APPEAL from the Circuit Court of Du Page County; the Hon.
EDWIN L. DOUGLAS, Judge, presiding.
PRESIDING JUSTICE SEIDENFELD DELIVERED THE OPINION OF THE COURT:
Whether the Cities of Warrenville and Naperville, as successors to a private utility company, Westview Utility Co. (Westview), are precluded by a contract between the developer, LaSalle National Bank, trustee, and Naper Venture (Naper) and Westview from charging connection fees and water meter installation charges, is the question before us.
The trial court entered summary judgment in favor of the municipalities and denied Naper's motion for summary judgment. Naper appeals.
On May 24, 1972, Naper entered into a contract with Westview to furnish sewer and water services in an area which Naper was developing. The contract provided, in substance, that Westview would provide sewer and water service, with the developer paying all costs for the extension of sewer and water lines from the present lines to the points in the development required by Naper; the facilities to become the property of Westview as installed; and the contract further provided as pertinent:
"Water meters shall be installed by Utility.
As units are completed by Developers or their assignees, and tie-on is made to the sewer system, Utility shall refund to Developers a per unit sum of $375 paid to Utility for plant expansion; * * * Utility's maximum obligation to make such refunds shall be 500 units or $187,500.00, * * *.
7. Utility shall charge to the customers in the Property such rates, and shall impose such rules and regulations, as may from time to time be authorized by the Illinois Commerce Commission or such other public agency or body, if any, as may have jurisdiction to authorize such rates, rules and regulations.
14. This Agreement sets forth the complete understanding between Developer and Utility * * *."
Naper filed a complaint for declaratory judgment which, as amended, alleged the execution of the contract between itself and Westview, the installation by Naper at its own expense of the facilities (defined in the contract as "including mains, service lines, pipes, fittings, valves, hydrants, manholes and lift stations"). An affidavit attached to Naper's motion for summary judgment stated that Naper spent more than $1,000,688.48 for the installation of the sewer and water lines, and paid the additional sum of $187,500 for plant expansion; and that Naper obtained sewer and water service from Westview without payment of tap-on charges; that on or about September 10, 1974, Warrenville purchased the entire utility system from Westview. See DiSanto v. City of Warrenville (1978), 59 Ill. App.3d 931.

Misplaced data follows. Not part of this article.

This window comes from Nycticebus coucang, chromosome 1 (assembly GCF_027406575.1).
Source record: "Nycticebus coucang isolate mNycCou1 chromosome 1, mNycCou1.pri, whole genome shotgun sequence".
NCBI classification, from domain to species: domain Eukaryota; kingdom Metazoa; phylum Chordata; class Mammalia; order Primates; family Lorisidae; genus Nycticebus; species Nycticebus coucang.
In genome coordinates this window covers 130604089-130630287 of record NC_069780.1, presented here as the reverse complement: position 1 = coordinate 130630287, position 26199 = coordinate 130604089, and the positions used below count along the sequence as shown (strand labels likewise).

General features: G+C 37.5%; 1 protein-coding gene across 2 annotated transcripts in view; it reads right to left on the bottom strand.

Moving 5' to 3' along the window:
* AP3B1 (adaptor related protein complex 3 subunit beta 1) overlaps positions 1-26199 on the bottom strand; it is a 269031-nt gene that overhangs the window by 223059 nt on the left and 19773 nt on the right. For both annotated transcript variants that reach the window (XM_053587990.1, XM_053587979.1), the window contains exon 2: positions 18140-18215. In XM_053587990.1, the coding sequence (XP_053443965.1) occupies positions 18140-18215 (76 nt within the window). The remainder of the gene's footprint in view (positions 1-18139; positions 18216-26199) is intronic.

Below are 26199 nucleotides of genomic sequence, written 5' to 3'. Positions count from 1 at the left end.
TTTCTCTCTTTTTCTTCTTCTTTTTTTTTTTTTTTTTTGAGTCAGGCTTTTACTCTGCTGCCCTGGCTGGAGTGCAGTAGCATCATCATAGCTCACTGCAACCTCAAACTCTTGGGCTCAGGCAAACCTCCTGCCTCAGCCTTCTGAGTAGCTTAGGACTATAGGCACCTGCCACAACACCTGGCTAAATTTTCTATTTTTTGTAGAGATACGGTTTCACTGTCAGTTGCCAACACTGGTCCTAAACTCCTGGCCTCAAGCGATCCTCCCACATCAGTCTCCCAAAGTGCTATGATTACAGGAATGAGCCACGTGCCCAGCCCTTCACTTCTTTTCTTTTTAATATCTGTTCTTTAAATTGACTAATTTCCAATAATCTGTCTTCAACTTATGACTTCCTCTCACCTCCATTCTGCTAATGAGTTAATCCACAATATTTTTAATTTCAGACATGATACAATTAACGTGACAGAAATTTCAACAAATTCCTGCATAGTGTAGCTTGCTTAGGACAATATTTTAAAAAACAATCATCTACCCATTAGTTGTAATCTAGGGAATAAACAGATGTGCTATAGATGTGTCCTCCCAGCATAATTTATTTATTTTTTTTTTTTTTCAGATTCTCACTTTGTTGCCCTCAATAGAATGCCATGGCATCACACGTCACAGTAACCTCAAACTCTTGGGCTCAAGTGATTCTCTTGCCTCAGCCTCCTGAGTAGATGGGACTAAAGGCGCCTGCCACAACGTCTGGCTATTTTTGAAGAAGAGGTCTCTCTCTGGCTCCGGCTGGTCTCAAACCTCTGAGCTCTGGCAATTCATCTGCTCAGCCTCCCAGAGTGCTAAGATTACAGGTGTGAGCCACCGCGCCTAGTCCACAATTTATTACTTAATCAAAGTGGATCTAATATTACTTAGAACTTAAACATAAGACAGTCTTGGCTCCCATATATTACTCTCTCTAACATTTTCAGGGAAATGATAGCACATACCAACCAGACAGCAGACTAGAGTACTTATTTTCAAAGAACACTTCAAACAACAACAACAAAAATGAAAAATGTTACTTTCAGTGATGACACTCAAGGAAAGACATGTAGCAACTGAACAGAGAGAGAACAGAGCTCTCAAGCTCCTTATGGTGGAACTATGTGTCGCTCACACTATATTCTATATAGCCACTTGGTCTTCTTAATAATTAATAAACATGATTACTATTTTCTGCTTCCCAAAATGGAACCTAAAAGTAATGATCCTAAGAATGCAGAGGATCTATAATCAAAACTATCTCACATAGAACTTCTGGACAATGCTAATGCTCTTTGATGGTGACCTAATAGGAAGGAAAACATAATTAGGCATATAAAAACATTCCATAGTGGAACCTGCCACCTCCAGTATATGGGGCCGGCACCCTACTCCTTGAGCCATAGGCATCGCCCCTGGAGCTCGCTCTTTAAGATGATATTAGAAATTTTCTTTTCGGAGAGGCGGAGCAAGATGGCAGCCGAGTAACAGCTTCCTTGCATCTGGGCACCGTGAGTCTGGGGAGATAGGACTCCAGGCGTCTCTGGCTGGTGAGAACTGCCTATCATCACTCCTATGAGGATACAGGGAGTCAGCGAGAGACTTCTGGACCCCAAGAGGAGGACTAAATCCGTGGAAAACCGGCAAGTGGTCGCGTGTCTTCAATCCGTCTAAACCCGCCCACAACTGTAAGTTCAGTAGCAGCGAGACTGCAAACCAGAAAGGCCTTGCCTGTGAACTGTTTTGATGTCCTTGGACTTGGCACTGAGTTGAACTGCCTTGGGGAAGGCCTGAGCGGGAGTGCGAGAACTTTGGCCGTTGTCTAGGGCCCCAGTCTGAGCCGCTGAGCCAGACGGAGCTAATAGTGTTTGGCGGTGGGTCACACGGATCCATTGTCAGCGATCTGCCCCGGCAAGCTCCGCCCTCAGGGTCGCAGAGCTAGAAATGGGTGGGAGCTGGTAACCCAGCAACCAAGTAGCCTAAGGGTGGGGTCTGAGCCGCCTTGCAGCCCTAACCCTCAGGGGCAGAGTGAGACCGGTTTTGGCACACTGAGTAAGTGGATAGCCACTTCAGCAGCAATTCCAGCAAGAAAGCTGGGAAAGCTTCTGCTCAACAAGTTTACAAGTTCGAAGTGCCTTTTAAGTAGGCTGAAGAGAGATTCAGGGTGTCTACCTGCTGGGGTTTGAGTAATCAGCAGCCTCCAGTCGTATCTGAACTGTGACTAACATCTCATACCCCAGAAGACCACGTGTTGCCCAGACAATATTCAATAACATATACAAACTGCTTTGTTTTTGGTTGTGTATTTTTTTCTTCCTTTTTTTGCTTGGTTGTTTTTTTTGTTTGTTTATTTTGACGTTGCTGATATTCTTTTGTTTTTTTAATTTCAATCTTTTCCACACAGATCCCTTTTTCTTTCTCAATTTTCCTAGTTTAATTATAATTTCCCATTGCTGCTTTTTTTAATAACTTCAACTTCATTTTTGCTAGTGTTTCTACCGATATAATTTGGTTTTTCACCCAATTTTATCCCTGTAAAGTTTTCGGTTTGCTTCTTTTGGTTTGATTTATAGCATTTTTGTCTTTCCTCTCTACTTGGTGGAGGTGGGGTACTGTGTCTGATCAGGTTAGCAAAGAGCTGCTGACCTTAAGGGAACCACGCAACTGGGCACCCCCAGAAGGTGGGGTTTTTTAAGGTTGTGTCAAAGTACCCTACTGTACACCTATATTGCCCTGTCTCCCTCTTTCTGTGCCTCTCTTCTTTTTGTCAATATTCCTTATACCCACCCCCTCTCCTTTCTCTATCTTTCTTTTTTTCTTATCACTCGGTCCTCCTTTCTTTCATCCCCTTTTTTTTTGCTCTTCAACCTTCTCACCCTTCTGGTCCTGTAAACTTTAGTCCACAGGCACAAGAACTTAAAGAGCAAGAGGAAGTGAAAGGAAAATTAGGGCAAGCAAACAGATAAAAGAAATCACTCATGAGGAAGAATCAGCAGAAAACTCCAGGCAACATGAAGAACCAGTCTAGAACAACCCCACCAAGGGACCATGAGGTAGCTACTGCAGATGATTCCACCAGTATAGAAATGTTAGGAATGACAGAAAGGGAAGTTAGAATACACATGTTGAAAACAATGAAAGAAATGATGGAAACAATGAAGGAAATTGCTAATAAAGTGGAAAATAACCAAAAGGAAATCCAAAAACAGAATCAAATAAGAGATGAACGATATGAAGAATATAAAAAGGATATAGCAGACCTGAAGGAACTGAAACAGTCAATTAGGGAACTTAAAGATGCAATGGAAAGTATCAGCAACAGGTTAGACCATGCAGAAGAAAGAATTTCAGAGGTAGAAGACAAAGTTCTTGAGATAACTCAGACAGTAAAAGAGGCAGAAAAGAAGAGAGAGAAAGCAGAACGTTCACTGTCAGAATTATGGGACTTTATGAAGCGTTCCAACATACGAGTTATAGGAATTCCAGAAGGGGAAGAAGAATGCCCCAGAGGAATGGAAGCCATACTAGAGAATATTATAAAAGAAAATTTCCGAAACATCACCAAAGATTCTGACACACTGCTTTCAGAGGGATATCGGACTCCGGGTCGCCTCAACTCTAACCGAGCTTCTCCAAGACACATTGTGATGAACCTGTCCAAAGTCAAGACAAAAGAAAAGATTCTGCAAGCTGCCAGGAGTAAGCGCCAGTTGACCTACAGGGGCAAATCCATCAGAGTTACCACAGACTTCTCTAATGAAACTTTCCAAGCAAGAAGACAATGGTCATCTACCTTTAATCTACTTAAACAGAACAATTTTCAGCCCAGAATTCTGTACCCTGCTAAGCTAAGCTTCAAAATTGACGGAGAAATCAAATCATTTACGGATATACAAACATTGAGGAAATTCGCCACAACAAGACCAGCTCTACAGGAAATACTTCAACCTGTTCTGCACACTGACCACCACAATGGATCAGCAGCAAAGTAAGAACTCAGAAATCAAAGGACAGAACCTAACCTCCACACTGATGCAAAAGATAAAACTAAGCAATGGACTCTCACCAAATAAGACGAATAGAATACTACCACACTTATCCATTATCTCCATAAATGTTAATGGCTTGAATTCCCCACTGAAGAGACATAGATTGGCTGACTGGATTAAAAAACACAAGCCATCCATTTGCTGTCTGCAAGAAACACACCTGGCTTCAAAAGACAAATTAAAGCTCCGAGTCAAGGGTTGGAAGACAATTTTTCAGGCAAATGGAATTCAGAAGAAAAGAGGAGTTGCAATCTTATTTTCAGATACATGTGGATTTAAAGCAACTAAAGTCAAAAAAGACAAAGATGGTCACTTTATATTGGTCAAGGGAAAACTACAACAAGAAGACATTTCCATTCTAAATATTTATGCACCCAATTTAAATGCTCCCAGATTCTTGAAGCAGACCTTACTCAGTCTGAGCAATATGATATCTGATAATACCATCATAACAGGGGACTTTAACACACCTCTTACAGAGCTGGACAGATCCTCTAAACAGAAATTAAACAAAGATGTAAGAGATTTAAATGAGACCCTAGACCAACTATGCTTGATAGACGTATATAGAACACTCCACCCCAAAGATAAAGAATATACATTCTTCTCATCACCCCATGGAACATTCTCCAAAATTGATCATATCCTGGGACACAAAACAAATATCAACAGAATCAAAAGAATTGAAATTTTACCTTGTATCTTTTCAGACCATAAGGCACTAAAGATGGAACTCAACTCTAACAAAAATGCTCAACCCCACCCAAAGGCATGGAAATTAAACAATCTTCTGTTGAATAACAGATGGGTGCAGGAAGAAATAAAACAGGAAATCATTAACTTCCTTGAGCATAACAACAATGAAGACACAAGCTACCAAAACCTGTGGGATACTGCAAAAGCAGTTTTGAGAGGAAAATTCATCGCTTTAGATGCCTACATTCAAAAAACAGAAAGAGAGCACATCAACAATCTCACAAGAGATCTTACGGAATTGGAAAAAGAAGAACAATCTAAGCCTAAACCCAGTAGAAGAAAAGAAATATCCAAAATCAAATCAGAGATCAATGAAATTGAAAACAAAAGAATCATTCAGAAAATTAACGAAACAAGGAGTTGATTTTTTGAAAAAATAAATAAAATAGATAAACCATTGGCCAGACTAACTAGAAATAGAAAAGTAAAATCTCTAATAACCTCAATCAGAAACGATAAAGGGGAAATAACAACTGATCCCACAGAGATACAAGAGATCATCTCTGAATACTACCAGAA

The complaint further alleged that under the assignment from Westview to Warrenville, Warrenville obtained the water and sewer system, as well as Westview's rights and obligations under its contract with Naper. Warrenville assumed these rights and obligations, with the exception of the obligation to make refunds for the first 500 units connected. Warrenville further agreed not to "assess, charge or collect any tap in or connection charge with respect to property which [Westview] has already collected" * * * "or which [Westview] would be prohibited from assessing or collecting * * *"; that, however, Warrenville enacted an ordinance requiring payment of water and sewer connection charges and demanded payment of a charge for each water meter installed. The complaint further alleged that in 1977, the City of Naperville acquired the portion of the lines acquired by Warrenville from Westview which served the Naper Venture property. In the assignment agreement Naperville assumed all obligations of Warrenville to the users of the utility services in the area of acquisition. The agreement also provided:
"In the event that any claim of right under said contract as to said tap on fees or water meters results in Naperville receiving less income that [sic] its usual, reasonable and customary fees and charges from the areas covered by said agreements, then and in that event the parties agreed [sic] to share the resultant loss on a 50-50 basis, and Warrenville shall promptly remit its share to Naperville upon receipt of an itemized billing therefor."
The amended complaint further alleged that the City of Naperville also was attempting to assess a connection fee and a charge for water meters; that the ordinances of both Warrenville and Naperville are void as outside of the cities' authorities pursuant to section 11-139-8 of the Illinois Municipal Code (Ill. Rev. Stat. 1975, ch. 24, par. 11-139-8); bear no reasonable relation to costs and, further, deprive Naper of constitutional due process and equal protection of the law in requiring it to pay for the use of sewer and water facilities which it installed at its own expense.
The municipalities' motion for summary judgment was granted and Naper's motion for summary judgment ...